My fax machine has too many faxes in it every morning
Reassuring Lab Results just arrived (by fax, mail, local printer, etc)
I am a specialist – seeing a new patient for the first time.
I am a provider writing a prescription for Clarinex
The patient has seasonal allergies
Has tried “everything else”
The drug reps left a pile of these and I gave some to the patient last time she was here
They work “wonderfully”
She wants more
So I write a prescription
Which she takes to CVS
And they want to charge her $107.50
Because it’s not covered
So she calls my office
And my nurse says she’ll work on it
So she gets the chart
So she looks up the insurance company (BlahBlah Healthcare)
And then she calls the “prior authorization” phone number
And waits on hold
Until a person answers
Who sends a fax
Which the nurse gets 4 hours later
And gets the chart again
And she fills out the form on the fax
And she puts it on my desk with a “sign here” sticky note on the signature line – and pointing to the (empty) justification section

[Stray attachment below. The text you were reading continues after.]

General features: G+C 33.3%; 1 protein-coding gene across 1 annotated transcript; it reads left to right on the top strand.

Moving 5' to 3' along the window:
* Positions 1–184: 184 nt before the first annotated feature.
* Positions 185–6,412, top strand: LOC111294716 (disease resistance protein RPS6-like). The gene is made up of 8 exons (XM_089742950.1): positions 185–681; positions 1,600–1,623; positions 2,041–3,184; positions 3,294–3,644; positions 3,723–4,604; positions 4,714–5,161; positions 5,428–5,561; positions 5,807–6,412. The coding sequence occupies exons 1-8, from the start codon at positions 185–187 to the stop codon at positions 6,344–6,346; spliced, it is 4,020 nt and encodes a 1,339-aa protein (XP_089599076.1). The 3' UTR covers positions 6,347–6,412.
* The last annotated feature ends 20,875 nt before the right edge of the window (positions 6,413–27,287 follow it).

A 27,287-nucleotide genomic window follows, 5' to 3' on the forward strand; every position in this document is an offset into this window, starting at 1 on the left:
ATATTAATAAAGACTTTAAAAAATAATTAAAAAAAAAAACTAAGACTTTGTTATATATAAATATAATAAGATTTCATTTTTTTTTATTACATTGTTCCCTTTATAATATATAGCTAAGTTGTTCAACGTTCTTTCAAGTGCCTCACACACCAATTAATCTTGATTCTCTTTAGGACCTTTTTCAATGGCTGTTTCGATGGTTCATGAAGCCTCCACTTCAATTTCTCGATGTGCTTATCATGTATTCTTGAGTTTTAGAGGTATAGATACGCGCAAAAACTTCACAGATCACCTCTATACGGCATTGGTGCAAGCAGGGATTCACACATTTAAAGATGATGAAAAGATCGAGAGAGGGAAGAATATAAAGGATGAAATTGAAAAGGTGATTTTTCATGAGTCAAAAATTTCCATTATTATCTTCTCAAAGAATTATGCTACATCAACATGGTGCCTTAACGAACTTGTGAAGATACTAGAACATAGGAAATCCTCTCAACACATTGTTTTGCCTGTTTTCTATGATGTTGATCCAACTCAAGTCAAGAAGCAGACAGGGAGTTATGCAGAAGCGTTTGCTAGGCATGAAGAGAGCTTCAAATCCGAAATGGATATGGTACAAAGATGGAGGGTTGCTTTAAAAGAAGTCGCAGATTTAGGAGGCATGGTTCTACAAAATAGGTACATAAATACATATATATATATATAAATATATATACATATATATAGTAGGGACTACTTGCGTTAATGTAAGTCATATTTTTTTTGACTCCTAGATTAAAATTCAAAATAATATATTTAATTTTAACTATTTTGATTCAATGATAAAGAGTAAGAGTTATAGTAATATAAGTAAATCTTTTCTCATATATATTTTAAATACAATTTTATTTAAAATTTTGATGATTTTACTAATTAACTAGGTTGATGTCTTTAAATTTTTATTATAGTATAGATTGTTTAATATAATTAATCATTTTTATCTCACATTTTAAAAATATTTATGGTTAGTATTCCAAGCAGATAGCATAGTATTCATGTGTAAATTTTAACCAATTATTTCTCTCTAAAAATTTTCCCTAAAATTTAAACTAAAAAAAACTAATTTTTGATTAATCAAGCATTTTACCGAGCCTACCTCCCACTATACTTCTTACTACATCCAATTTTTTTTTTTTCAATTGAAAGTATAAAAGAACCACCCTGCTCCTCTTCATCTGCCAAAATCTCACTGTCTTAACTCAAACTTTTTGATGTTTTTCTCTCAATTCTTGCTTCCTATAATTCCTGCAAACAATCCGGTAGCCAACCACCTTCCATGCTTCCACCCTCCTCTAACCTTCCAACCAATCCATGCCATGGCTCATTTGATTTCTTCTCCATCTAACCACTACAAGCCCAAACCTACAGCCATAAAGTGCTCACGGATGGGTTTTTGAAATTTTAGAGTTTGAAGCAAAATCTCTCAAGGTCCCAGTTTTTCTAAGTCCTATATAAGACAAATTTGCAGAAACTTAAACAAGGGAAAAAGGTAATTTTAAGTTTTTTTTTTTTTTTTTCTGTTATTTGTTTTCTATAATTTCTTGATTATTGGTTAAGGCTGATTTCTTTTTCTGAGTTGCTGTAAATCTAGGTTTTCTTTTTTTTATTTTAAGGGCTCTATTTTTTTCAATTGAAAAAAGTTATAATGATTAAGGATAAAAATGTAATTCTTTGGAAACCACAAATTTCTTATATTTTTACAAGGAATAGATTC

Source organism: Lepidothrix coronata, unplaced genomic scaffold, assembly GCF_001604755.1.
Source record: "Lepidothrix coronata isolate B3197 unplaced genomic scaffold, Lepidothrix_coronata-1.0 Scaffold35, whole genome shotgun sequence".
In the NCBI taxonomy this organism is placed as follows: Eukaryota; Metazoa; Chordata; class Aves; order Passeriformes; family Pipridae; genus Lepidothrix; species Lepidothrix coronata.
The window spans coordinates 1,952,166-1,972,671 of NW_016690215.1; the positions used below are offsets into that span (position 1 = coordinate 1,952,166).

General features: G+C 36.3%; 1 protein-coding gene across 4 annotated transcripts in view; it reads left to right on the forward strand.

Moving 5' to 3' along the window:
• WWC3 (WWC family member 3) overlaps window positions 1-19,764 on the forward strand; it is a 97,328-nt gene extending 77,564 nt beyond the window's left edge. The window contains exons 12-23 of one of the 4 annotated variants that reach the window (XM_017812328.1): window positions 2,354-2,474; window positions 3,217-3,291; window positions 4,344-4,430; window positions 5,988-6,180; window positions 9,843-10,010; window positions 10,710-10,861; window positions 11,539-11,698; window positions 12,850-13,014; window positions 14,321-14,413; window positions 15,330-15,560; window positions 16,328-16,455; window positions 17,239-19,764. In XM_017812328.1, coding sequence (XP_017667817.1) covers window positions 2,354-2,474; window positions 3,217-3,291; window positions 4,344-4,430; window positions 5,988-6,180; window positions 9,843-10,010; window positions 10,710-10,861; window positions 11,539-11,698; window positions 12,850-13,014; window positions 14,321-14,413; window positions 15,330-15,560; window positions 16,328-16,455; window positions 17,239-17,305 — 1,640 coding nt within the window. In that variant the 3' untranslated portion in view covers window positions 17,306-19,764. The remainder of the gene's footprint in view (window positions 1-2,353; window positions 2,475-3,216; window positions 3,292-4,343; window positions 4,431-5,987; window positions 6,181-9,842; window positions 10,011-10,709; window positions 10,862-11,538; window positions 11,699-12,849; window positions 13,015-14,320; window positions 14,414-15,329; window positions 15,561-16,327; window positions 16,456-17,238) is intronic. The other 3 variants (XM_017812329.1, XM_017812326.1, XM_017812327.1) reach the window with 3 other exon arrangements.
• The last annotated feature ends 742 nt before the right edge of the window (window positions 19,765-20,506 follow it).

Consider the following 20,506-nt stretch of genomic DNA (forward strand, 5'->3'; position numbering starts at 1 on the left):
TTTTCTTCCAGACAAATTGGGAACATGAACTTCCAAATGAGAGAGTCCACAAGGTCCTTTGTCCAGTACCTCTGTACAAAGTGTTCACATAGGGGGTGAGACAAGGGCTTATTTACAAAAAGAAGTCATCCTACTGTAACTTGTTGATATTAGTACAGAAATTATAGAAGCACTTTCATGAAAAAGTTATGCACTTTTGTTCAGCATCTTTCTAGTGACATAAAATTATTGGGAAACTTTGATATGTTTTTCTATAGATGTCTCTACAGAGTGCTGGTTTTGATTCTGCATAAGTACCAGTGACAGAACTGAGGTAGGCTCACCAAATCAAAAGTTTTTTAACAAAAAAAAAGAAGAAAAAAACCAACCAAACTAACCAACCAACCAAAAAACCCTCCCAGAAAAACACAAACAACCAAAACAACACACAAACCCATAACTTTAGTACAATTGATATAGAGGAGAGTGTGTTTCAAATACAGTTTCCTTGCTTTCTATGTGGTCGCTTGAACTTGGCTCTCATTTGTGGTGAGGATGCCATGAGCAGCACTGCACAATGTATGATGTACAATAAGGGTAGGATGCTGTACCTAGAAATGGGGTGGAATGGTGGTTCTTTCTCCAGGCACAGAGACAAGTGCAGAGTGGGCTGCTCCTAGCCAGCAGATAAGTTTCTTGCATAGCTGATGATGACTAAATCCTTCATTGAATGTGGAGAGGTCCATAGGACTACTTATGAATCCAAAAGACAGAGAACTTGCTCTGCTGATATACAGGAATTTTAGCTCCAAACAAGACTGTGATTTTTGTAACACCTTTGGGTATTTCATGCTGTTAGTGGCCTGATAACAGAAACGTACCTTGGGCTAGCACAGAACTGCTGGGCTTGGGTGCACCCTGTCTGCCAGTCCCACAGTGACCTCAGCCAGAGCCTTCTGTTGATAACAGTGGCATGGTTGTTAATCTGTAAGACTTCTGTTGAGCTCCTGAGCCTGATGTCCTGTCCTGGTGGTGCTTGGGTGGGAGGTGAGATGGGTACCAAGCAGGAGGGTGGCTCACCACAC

I get it on my desk the next morning
I fill in the blank sections of the form and put back on the nurse’s desk
Who faxes the form …
3 days later the patient calls and asks if this is done.
Different nurse pulls the chart and sees the copy of the fax that was sent to the insurance company – so she says yes.
Patient goes to CVS who tries to charge her $107.50 again
Patient goes home and calls the office
Nurse pulls chart again
Nurse calls BlahBlah Healthcare. Turns out they haven’t processed it. They will process it and will let us know if it’s denied (They won’t let us know it it’s approved).
Nurse calls patient and tells her to try CVS again in a few days.
Patient gets angry and yells at nurse
Nurse was depressed anyway and quits her job – slamming the door on her way out, hitting a child in the head as he comes in for his 3-year well-child visit. He is conscious, but has a laceration on his forehead that will require repair. The kid’s mother says she’ll sue the physician “for everything he’s worth” as she drags the kid off toward the emergency room.
She hits a raccoon on the way home, barely missing an Oak tree as she tries to avoid little Rocky.
She calls her physician and requests some Xanax to “calm my nerves” – beginning a life of dependence on benzodiazepines and poverty. She stops making payments on her mortgage, loses her home, and was last seen living over a ventilation grate near the Misys offices in New York City.